Perfect Path Phylogeny Haplotyping with Missing Data Is Fixed-Parameter Tractable
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- Gramm J., Nierhoff T., Tantau T. (2004) Perfect Path Phylogeny Haplotyping with Missing Data Is Fixed-Parameter Tractable. In: Downey R., Fellows M., Dehne F. (eds) Parameterized and Exact Computation. IWPEC 2004. Lecture Notes in Computer Science, vol 3162. Springer, Berlin, Heidelberg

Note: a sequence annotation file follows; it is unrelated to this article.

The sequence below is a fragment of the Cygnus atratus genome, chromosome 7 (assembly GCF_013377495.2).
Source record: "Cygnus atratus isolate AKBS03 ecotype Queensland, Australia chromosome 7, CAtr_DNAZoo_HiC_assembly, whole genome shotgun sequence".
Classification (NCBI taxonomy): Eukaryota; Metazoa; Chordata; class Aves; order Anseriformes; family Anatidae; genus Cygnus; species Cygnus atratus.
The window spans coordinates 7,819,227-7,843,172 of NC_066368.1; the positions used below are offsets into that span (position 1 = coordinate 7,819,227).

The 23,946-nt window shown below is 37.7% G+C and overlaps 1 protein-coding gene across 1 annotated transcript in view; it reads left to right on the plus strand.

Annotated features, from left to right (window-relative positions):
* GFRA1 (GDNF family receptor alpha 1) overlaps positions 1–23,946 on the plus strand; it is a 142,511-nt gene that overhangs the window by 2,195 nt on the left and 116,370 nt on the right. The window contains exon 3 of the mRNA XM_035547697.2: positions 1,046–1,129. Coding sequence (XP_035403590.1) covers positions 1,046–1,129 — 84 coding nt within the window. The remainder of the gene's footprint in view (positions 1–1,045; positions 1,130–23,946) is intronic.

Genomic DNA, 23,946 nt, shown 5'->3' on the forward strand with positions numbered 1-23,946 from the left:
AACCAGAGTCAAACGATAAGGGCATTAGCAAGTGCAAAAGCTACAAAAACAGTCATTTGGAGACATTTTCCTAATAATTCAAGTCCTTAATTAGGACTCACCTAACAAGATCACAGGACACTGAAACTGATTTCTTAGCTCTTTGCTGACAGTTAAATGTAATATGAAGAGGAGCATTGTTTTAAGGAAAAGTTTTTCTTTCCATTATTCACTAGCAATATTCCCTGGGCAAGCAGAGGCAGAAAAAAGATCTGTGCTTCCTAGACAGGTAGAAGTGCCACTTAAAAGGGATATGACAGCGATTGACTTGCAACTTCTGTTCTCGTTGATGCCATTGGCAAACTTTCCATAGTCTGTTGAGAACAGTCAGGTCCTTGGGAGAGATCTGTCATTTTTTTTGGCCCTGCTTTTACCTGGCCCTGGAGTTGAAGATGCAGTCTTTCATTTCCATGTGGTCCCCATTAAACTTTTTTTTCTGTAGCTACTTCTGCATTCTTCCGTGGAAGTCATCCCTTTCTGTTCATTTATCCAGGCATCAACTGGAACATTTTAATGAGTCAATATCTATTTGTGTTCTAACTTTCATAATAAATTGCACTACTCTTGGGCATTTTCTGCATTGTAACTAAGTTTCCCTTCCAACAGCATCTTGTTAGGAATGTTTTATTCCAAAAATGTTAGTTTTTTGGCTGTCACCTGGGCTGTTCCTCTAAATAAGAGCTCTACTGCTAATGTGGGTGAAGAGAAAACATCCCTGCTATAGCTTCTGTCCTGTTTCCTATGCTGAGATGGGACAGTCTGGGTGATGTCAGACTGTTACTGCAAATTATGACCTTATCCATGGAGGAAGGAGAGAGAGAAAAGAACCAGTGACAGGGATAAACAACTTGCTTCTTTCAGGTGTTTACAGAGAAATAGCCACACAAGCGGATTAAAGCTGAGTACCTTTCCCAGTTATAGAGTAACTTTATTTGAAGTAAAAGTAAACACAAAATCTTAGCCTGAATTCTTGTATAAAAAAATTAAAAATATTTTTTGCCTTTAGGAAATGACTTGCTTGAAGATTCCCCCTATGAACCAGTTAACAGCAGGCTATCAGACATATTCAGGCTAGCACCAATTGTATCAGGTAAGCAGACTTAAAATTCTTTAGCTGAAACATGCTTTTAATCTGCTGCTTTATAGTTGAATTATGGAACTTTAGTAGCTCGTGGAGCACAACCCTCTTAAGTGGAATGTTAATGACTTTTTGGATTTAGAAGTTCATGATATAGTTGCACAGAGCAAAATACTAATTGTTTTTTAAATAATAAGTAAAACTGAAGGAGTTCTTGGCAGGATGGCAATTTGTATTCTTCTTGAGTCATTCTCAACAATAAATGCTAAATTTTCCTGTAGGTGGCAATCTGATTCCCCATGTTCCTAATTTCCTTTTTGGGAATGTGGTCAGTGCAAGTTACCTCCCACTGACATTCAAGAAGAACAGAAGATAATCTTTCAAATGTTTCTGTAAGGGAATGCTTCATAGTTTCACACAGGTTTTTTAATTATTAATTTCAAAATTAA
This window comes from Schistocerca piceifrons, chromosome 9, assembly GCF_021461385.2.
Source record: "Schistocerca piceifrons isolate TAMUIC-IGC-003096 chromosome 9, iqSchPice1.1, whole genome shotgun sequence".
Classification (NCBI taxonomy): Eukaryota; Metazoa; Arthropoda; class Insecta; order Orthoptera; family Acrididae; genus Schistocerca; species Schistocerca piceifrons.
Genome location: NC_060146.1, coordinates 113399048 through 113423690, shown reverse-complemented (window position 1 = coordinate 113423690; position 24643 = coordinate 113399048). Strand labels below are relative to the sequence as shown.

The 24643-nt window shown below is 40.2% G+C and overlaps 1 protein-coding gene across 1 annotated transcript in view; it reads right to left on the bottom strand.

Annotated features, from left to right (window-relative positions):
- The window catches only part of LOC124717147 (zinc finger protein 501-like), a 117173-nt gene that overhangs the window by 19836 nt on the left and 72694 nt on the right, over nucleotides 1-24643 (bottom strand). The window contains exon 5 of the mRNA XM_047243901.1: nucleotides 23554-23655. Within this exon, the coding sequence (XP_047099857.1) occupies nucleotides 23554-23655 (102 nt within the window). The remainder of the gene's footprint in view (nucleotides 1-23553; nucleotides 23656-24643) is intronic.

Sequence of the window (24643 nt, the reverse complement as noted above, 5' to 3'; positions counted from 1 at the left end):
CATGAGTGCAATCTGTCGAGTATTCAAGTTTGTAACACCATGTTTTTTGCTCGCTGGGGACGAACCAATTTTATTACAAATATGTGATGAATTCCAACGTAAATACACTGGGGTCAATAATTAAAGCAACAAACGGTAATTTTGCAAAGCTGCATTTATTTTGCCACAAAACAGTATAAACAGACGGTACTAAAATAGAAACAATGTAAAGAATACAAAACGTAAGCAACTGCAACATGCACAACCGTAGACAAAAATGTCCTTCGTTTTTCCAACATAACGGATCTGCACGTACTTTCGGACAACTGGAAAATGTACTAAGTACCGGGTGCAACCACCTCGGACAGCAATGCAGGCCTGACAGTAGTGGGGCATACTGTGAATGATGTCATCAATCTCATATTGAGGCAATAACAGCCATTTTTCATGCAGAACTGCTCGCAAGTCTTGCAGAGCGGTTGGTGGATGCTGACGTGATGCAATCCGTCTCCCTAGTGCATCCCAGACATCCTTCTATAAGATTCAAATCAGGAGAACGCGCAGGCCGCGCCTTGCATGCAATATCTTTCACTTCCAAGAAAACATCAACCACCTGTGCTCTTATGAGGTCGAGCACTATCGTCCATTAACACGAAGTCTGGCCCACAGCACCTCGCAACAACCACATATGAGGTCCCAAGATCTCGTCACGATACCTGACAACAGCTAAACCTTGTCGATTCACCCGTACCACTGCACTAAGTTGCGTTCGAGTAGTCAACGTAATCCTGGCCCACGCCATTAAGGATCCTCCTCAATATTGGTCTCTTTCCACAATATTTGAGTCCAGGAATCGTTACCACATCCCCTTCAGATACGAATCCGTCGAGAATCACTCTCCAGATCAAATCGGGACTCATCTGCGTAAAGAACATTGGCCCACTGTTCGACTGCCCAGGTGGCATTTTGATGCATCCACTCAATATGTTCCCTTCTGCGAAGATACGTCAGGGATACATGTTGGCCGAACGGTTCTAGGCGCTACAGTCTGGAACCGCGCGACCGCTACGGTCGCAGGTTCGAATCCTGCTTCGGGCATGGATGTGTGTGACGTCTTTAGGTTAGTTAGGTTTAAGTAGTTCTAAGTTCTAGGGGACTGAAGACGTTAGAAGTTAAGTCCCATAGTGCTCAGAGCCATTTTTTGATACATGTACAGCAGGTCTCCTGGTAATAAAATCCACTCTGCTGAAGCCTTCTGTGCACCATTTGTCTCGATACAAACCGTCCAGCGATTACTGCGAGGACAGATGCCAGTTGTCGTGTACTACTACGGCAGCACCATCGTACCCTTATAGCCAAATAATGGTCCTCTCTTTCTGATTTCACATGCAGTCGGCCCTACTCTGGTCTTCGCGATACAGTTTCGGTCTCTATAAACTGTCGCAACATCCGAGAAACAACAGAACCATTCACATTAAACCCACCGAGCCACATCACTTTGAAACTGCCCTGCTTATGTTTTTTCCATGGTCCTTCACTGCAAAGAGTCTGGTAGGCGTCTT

Haplotyping via perfect phylogeny is a method for retrieving haplotypes from genotypes. Fast algorithms are known for computing perfect phylogenies from complete and error-free input instances—these instances can be organized as a genotype matrix whose rows are the genotypes and whose columns are the single nucleotide polymorphisms under consideration. Unfortunately, in the more realistic setting of missing entries in the genotype matrix, even restricted forms of the perfect phylogeny haplotyping problem become NP-hard. We show that haplotyping via perfect phylogeny with missing data becomes computationally tractable when imposing additional biologically motivated constraints. Firstly, we focus on asking for perfect phylogenies that are paths, which is motivated by the discovery that yin-yang haplotypes span large parts of the human genome. A yin-yang haplotype implies that every corresponding perfect phylogeny has to be a path. Secondly, we assume that the number of missing entries in every column of the input genotype matrix is bounded. We show that the perfect path phylogeny haplotyping problem is fixed-parameter tractable when we consider the maximum number of missing entries per column of the genotype matrix as parameter. The restrictions we impose are met by a majority of the problem instances encountered in publicly available human genome data.
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